Hitting the Nail on the Head

by Caroline Cohoon | March 18, 2008

Hang artwork like a pro to give yourself a gallery at home. Hanging art is not usually a fun chore. You end up making a mess, banging up the walls, and it just doesn’t always end up the way you thought it would. There is no real secret to hanging art, it just requires a little thought and some patience.

The first step is to pick the right pieces for the right wall. Apply the Goldilocks method… This one is too big, this is too small, and this one is JUST RIGHT. If you hang a small piece on a large wall or around other large pieces such as a sofa then it can get lost and be ineffective. On the same token, a piece that is too large will appear cramped and make your space look and feel smaller.

If hanging artwork over furniture, like a bed headboard, the length of the art should not exceed the width of the bed. The art piece should be just slightly smaller to provide some balance.

If you have several small pieces, consider grouping them together to fill a larger space. You can use a collection of little pieces to create one large unit. Mix and match different sizes to make a creative and eye-appealing display.

Before you start putting holes in the wall, plan out your arrangement on the floor. You can also use butcher paper to cut out pieces the size of your artwork and use them to visualize on the wall. When arranging different pieces together be aware of how the frames fit together and the color schemes of the images. You want to create a cohesive unit.

The pieces need to balance each other out, the edges of the entire piece don’t need to create a perfect rectangle, but do make sure there aren’t any awkward pieces or spaces. Pay attention to the environment around the display, is there a desk or chair against the wall, maybe a floor lamp… Take these factors into account when designing the arrangement.

Now for more technical details. You need to use the right hardware for hanging. Usually traditionally framed pieces have a wire across the back for hanging. You could put this right on a nail but for more security, use an actual hook. The OOK brand picture hooks are sturdy and come in the right sizes for different weights. Larger pieces may need two points to hang on the wall, this will also help to keep it level. Each point should be 1/3 of the distance from the edge of the frame.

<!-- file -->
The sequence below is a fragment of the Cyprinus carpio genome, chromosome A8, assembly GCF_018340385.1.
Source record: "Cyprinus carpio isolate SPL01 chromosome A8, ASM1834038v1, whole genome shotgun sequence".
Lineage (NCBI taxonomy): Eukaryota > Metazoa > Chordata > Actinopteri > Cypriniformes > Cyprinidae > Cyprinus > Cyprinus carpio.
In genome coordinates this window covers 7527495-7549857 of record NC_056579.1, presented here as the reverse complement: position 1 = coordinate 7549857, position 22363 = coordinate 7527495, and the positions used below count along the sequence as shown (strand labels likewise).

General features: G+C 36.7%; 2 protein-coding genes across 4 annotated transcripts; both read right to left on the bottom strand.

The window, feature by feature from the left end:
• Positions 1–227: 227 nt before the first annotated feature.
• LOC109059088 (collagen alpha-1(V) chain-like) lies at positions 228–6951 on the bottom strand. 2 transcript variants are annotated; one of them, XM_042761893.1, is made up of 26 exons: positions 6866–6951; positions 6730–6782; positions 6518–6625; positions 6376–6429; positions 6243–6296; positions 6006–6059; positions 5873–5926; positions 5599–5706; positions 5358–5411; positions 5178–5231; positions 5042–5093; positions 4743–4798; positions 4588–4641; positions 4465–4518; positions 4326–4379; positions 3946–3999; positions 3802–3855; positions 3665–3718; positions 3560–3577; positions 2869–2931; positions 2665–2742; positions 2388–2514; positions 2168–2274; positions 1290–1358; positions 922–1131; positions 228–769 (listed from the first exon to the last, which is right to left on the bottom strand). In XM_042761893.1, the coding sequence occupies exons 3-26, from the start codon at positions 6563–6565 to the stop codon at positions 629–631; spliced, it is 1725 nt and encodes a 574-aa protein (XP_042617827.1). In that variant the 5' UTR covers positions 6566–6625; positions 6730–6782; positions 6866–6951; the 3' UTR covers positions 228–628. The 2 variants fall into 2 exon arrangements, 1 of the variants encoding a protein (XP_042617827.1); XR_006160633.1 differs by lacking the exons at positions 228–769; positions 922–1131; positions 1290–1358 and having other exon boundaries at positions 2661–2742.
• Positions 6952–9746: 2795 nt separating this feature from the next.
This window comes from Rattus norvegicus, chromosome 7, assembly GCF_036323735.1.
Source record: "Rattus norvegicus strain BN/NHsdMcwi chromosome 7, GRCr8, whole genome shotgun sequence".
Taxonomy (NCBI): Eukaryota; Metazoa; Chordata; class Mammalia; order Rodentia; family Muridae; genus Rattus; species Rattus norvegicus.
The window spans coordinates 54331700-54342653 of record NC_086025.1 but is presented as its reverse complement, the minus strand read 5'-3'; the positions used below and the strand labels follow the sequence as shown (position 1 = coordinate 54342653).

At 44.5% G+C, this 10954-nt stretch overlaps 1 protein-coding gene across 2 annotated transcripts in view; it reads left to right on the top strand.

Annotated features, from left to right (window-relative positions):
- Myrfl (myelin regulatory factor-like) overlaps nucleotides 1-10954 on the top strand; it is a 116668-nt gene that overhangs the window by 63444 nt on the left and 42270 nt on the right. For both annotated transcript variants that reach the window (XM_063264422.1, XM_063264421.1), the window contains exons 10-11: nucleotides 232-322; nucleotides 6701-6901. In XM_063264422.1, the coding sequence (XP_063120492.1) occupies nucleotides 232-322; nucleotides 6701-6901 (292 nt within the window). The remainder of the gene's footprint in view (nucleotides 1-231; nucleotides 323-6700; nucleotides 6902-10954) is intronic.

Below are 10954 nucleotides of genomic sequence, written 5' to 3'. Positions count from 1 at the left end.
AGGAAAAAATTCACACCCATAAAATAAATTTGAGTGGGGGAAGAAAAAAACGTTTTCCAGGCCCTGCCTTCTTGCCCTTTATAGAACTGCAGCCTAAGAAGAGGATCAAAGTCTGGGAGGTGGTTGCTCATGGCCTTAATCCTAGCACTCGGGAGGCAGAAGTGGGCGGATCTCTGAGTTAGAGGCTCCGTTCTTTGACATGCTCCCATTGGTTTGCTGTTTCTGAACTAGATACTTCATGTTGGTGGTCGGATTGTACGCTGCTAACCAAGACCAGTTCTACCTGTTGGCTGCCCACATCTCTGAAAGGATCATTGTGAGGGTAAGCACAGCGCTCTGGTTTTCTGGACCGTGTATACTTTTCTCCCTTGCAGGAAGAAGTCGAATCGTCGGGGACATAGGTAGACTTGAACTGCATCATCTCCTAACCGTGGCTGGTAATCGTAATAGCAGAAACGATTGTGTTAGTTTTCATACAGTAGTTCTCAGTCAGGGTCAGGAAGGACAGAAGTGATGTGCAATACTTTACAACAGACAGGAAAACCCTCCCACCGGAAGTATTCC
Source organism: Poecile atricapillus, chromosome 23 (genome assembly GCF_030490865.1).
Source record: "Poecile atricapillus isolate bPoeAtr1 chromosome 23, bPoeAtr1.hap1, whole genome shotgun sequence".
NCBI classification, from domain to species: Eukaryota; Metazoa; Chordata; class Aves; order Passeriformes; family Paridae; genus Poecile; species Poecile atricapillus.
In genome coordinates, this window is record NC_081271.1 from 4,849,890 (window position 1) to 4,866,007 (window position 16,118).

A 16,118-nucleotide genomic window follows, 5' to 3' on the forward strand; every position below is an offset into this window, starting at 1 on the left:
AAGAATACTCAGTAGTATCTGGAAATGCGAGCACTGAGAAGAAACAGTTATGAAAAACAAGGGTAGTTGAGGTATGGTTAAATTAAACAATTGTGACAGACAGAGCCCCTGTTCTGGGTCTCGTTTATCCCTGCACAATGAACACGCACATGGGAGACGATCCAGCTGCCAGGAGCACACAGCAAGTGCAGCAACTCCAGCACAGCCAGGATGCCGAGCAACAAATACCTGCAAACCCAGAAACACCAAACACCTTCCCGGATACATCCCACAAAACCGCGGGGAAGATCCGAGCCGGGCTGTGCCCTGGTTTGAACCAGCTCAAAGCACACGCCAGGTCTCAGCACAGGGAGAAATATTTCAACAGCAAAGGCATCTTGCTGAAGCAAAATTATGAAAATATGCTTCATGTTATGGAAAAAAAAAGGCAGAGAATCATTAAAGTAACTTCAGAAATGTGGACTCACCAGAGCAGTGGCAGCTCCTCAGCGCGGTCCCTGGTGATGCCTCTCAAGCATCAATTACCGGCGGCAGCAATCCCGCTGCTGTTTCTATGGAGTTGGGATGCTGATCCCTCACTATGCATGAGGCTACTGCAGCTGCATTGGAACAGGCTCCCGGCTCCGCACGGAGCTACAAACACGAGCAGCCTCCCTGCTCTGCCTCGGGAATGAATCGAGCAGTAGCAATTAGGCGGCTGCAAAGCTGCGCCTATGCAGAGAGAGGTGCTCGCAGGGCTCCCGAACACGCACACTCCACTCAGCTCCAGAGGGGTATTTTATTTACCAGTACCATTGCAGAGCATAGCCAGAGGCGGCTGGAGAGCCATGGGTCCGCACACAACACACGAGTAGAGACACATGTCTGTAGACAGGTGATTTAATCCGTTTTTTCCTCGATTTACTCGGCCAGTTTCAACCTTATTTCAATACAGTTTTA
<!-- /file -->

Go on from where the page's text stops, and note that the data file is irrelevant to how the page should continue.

Choosing the right height. This can be a point of contention for many people. Some say pieces should be centered at eye-level, but whose eye-level? Galleries typically hang with the center of the piece between 60" and 66" from the ground. This applies to pieces that are on an open wall. When hanging above furniture, you want the pieces to flow together. In that case position the bottom of the artwork anywhere from 3" to 8" above the piece, whatever looks most natural in the room.

Once you’ve determined the center point on the wall, now you can figure out where to place your nail. The easiest example to give is based off of a smaller piece that needs only one hook. For pieces that need two hooks just use this same technique, but marking the two points, each 1/3 of the distance from the edge. You will probably need an additional pair of hands to help with this.

Measure the width and height of your picture and using a soft pencil, lightly mark the center point on the back for reference. Pull the wire tight from the center with your finger, representing how it will hang on the hook. Measure the distance from the center point to your finger. Let’s say that turns out to be 4". Add that to the center point on the wall you have determined. If you chose 66" then you will place the nail at 70" from the floor.

When you buy a gallery wrap canvas from Canvas Press, it comes with hangers and hooks already attached to the frame. Use the same center-point principle to measure to the hangers, and then place your hooks on the wall. Standard stretch canvases can be professionally framed, and they will include the wire and cover the back. If you buy an open back frame and do it yourself, you will need to get canvas clips to attach the piece to the frame (very simple) and a wire hanging set to screw into the back of the frame. Then hang it as described above.

Now that you’ve spent time getting the artwork perfectly and professionally on the wall, consider highlighting it with a spotlight. You can get an art lamp that hangs directly above the piece, or have track lighting strategically aimed to light up pieces.

Finally, don’t forget to use a level to make sure everything is straight!

Photography, fine art printing and decorating news and advice

Tips-n-Tricks #304

As part of a birthday celebration, make it part of your tradition to get a similar portrait of the birthday girl/boy each year. This can make for a great timeline in an album and is a great way to document your family history.


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